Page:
NSW recorded 210 new cases, with two-thirds of the infections involving those under the age of 40.
The number of people who were infectious for the whole – or part of – the incubation period is 32.
New South Wales Health Minister Brad Hazzard urged younger people to remain aware of the risk of hospitalisation. Six people in ICU are in their twenties.
“So my message to younger people is, please, understand this is a virus that you can be susceptible to,” he told reporters on Saturday.
“You can end up being one of our positive cases and also end up in hospital and also and up transferring the virus due sadly, some of the relatives and those relatives may well and up, as you may, in hospital and may pass away.”
Mr Hazzard said the rates of hospitalisations including younger people shows the Delta variant is “an extremely serious disease”.
“It is the younger people who are actually taking up places in our intensive care units in our hospitals,” he said.
“In intensive care at the moment, I think a lot of young people would be surprised to know that there are six people in their 20s in intensive care. There are four people in their 30s and there is one person in their 40s. At the moment we have 11 people in intensive care who are all 40 years old or under. That is extremely concerning.”
Vaccine rates improve
Minister Hazzard said there is a renewed enthusiasm for both the AstraZeneca and Pfizer vaccine.
“What we have said is a real uptick in willingness to have the vaccine, either one, and I think particularly the opening up of the pharmacies has seen a rapid uptake in the regions and in the city.”
He said a request has been made for approval for all 250 NSW pharmacies to provide AstraZeneca.
Mr Hazzard said he is disappointed that some health workers attended Saturday’s anti-lockdown protest.
“I understand there was one paramedic and either assistant in nursing, and one other. Investigations are continuing.
He urged those who attended the protest to get a COVID-19 test so that contact tracers can identify any virus transmission.
“I do think there is a whole set of circumstances where people – not just at that protest – but in other circumstances, don’t necessarily tell the whole truth.
I would say to them, please tell the whole truth. Because from the health point of view, we need to know who you have been with, where you have been so we can try and track and trace the virus.”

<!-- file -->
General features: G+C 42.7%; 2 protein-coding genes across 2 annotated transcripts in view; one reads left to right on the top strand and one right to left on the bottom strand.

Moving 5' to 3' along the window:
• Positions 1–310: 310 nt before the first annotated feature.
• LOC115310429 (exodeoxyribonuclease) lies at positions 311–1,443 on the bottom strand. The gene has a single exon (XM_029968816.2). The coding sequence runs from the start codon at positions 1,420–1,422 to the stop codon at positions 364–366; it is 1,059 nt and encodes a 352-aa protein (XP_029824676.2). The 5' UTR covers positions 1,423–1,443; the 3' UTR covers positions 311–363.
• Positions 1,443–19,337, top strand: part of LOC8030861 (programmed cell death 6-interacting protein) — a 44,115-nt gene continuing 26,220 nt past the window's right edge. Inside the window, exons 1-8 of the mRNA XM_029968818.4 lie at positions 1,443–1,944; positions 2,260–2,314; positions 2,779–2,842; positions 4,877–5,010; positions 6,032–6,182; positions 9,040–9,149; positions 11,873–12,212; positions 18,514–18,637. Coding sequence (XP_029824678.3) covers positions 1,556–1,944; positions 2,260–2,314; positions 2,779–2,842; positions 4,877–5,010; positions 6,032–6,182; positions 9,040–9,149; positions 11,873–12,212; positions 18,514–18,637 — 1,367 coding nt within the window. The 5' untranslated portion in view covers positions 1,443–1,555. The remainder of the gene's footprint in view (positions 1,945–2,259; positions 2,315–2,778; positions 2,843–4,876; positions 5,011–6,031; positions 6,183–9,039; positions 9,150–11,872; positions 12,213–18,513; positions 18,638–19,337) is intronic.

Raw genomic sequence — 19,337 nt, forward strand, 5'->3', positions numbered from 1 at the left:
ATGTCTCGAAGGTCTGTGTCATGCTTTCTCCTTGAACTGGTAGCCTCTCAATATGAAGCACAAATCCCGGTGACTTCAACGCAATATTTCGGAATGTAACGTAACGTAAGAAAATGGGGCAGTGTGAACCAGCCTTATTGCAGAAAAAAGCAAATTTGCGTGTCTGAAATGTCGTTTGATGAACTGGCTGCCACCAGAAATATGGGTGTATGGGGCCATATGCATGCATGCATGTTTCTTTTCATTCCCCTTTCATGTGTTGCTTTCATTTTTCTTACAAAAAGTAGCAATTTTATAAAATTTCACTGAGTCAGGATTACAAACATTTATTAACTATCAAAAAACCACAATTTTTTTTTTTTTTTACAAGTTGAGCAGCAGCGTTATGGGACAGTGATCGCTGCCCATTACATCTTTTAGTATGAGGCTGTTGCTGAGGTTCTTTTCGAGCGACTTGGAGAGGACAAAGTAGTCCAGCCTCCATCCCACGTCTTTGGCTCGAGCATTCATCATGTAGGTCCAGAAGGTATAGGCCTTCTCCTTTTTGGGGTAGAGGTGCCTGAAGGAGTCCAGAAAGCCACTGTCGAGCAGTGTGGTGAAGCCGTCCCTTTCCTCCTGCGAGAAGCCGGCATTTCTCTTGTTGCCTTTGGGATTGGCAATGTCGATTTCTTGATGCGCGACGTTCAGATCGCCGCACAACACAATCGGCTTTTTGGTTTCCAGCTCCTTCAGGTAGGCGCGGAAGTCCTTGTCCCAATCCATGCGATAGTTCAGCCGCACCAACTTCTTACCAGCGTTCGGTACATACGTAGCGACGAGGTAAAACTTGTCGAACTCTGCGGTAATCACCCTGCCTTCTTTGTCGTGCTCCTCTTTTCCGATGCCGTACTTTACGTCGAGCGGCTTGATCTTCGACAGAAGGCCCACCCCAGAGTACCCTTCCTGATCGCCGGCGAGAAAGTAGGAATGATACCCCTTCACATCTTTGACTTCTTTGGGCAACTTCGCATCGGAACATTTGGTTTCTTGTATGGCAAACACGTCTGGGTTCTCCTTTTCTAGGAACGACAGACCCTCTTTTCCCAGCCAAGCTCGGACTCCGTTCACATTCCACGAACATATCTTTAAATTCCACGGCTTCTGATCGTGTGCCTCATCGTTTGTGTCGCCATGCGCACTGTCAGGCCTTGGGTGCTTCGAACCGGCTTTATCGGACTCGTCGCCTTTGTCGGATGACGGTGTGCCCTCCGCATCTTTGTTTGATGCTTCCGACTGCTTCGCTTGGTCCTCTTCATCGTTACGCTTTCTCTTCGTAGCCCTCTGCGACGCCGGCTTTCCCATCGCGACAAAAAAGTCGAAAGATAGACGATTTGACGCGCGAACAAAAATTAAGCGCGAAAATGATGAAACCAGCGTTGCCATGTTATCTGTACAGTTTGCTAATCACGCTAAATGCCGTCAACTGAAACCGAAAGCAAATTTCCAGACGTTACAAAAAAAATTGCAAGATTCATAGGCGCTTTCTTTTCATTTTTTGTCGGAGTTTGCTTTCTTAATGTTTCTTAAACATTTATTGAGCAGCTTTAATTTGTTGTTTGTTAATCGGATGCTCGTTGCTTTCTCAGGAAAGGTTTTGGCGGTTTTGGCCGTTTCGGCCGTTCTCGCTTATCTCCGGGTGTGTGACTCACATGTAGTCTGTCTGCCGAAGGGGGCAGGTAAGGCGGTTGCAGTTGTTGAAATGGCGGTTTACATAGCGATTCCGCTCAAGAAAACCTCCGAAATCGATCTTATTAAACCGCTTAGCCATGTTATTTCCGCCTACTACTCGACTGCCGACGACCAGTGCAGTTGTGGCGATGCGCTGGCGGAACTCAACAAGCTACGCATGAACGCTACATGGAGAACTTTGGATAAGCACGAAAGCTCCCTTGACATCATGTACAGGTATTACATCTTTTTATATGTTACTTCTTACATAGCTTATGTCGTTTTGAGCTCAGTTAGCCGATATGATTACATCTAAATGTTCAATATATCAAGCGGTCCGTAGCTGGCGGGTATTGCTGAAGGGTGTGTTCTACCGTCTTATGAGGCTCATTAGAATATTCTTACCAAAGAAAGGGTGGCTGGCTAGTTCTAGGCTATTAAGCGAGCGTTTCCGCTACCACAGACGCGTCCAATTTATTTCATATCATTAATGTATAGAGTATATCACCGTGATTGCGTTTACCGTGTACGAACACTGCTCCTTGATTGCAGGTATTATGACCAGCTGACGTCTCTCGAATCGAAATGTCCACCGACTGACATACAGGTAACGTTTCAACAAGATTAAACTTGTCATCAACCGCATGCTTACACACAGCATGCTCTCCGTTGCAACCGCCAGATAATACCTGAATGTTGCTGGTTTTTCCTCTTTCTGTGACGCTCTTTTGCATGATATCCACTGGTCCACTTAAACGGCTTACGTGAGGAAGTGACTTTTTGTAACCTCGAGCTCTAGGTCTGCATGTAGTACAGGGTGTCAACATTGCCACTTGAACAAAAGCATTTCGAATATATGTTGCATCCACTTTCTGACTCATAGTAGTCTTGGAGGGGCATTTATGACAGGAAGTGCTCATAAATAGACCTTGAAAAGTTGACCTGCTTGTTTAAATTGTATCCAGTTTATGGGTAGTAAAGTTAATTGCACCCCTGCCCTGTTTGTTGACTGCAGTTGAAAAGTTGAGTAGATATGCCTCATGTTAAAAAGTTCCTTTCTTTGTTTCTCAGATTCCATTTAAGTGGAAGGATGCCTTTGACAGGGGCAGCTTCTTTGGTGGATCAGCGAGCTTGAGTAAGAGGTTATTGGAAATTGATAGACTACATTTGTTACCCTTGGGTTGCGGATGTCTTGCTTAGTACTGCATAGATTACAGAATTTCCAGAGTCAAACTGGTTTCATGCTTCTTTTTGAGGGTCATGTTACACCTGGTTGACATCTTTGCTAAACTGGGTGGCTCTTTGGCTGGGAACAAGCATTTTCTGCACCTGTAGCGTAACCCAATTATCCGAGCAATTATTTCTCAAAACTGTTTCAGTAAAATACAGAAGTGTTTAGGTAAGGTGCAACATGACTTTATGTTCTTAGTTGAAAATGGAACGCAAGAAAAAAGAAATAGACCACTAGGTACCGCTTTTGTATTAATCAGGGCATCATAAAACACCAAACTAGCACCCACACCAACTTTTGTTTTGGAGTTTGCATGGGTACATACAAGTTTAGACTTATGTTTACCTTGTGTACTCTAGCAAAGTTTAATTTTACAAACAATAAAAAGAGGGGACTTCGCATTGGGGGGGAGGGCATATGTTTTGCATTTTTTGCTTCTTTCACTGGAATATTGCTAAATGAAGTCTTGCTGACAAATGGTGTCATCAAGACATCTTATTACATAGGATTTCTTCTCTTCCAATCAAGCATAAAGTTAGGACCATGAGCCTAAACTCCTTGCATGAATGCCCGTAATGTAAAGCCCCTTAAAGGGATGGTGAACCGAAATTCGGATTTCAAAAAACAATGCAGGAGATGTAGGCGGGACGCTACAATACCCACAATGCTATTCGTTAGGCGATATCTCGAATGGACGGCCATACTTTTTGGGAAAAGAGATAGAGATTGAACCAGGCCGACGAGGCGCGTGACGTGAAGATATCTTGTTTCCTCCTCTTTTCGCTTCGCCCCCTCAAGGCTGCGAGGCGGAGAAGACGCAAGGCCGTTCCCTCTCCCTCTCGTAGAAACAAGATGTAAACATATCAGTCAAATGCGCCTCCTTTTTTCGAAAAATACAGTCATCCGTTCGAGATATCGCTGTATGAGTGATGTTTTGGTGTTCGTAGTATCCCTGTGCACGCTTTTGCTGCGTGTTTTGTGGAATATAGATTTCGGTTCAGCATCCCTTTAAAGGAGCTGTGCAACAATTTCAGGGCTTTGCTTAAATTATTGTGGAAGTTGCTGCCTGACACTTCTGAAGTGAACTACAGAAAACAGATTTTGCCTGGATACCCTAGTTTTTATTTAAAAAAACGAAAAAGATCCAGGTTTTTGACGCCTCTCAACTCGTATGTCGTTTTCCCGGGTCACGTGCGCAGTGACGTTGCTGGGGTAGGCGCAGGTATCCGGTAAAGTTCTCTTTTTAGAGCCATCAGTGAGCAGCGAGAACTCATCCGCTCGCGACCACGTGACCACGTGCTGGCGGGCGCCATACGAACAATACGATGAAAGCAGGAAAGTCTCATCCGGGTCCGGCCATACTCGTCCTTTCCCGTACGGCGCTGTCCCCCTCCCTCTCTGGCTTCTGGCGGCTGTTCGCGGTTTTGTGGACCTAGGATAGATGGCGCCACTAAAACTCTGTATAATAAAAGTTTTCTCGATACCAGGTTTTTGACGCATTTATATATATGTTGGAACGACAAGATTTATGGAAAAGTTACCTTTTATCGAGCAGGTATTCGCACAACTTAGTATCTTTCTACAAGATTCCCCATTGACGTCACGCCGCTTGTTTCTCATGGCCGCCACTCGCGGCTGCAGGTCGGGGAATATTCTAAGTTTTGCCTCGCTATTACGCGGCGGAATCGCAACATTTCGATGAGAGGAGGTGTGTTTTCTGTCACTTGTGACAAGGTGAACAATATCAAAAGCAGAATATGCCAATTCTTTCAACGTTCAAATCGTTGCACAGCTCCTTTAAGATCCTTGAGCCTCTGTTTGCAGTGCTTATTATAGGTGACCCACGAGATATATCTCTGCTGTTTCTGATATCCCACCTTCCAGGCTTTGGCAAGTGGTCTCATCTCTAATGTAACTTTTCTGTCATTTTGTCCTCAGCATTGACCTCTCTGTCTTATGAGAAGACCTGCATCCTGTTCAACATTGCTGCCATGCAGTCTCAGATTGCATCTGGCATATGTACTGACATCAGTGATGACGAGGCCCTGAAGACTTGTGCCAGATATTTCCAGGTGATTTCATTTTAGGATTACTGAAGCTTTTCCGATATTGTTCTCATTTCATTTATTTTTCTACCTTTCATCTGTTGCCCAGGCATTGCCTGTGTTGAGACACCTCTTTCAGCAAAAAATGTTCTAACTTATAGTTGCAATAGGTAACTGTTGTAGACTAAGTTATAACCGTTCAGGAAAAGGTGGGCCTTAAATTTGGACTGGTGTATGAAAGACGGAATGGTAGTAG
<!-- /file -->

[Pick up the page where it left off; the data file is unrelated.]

Police prepare for ‘large operation’
NSW Police Deputy Commissioner Michael Willing said fines of up to $1,000 and criminal sanctions will apply to those who attend anti-lockdown protests this weekend.
“We don’t apologise for today’s operation. We have made a very, very clear that people should not go into the city and engage in activity like we saw last week. In terms of the scale, it is a large operation.
“We will have over 1000 police officers on the street. There are resources in the city, but those resources are mobile. They can be deployed anywhere across greater Sydney and to the outskirts of Sydney as well as they are required.”
Eighty-five people have been charged and 300 fines issued over last Saturday’s anti-lockdown protest in the Sydney CBD.
Last night, a 49-year-old man from the Central Coast was charged with criminal offences for online incitement of Saturday’s protest.
Sydney recorded 170 cases on Friday, down on the previous day’s pandemic-high of 239 and taking the seven-day total to 1207.
Meanwhile, the city’s public hospitals have begun postponing non-urgent elective surgeries to cope with the growing outbreak.
NSW Health said stopping some elective surgeries from Monday would increase capacity for other health services in Greater Sydney.
The change will not affect theatres in Illawarra or Central Coast hospitals.
A new, walk-in AstraZeneca vaccination clinic at Bankstown Sports Club opens for its first full day on Saturday.
Operating 8am to 5pm, it’s one of 13 walk-in clinics across the west and southwest. Up to four will be open each day.